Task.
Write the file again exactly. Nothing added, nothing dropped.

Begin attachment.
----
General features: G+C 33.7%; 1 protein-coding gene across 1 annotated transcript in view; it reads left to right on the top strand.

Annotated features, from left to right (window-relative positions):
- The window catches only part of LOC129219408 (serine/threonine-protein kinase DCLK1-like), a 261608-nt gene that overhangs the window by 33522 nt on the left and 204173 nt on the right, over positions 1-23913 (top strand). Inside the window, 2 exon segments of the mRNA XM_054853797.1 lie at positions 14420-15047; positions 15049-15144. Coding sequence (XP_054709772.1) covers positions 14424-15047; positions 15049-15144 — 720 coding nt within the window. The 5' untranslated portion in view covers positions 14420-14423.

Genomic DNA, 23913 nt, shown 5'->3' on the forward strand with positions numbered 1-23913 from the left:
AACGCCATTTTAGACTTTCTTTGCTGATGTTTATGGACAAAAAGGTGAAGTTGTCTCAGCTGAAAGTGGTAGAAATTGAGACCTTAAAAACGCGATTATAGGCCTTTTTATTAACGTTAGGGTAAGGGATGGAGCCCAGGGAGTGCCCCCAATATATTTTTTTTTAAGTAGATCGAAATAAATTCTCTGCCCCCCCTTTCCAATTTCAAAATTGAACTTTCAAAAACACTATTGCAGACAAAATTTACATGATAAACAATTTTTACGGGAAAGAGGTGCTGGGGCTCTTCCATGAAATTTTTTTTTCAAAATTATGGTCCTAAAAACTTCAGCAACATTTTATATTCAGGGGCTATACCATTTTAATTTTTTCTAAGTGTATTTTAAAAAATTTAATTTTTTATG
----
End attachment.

General features: G+C 33.7%; 1 protein-coding gene across 1 annotated transcript in view; it reads left to right on the top strand.

Annotated features, from left to right (window-relative positions):
- The window catches only part of LOC129219408 (serine/threonine-protein kinase DCLK1-like), a 261608-nt gene that overhangs the window by 33522 nt on the left and 204173 nt on the right, over positions 1-23913 (top strand). Inside the window, 2 exon segments of the mRNA XM_054853797.1 lie at positions 14420-15047; positions 15049-15144. Coding sequence (XP_054709772.1) covers positions 14424-15047; positions 15049-15144 — 720 coding nt within the window. The 5' untranslated portion in view covers positions 14420-14423.

Genomic DNA, 23913 nt, shown 5'->3' on the forward strand with positions numbered 1-23913 from the left:
AACGCCATTTTAGACTTTCTTTGCTGATGTTTATGGACAAAAAGGTGAAGTTGTCTCAGCTGAAAGTGGTAGAAATTGAGACCTTAAAAACGCGATTATAGGCCTTTTTATTAACGTTAGGGTAAGGGATGGAGCCCAGGGAGTGCCCCCAATATATTTTTTTTTAAGTAGATCGAAATAAATTCTCTGCCCCCCCTTTCCAATTTCAAAATTGAACTTTCAAAAACACTATTGCAGACAAAATTTACATGATAAACAATTTTTACGGGAAAGAGGTGCTGGGGCTCTTCCATGAAATTTTTTTTTCAAAATTATGGTCCTAAAAACTTCAGCAACATTTTATATTCAGGGGCTATACCATTTTAATTTTTTCTAAGTGTATTTTAAAAAATTTAATTTTTTATG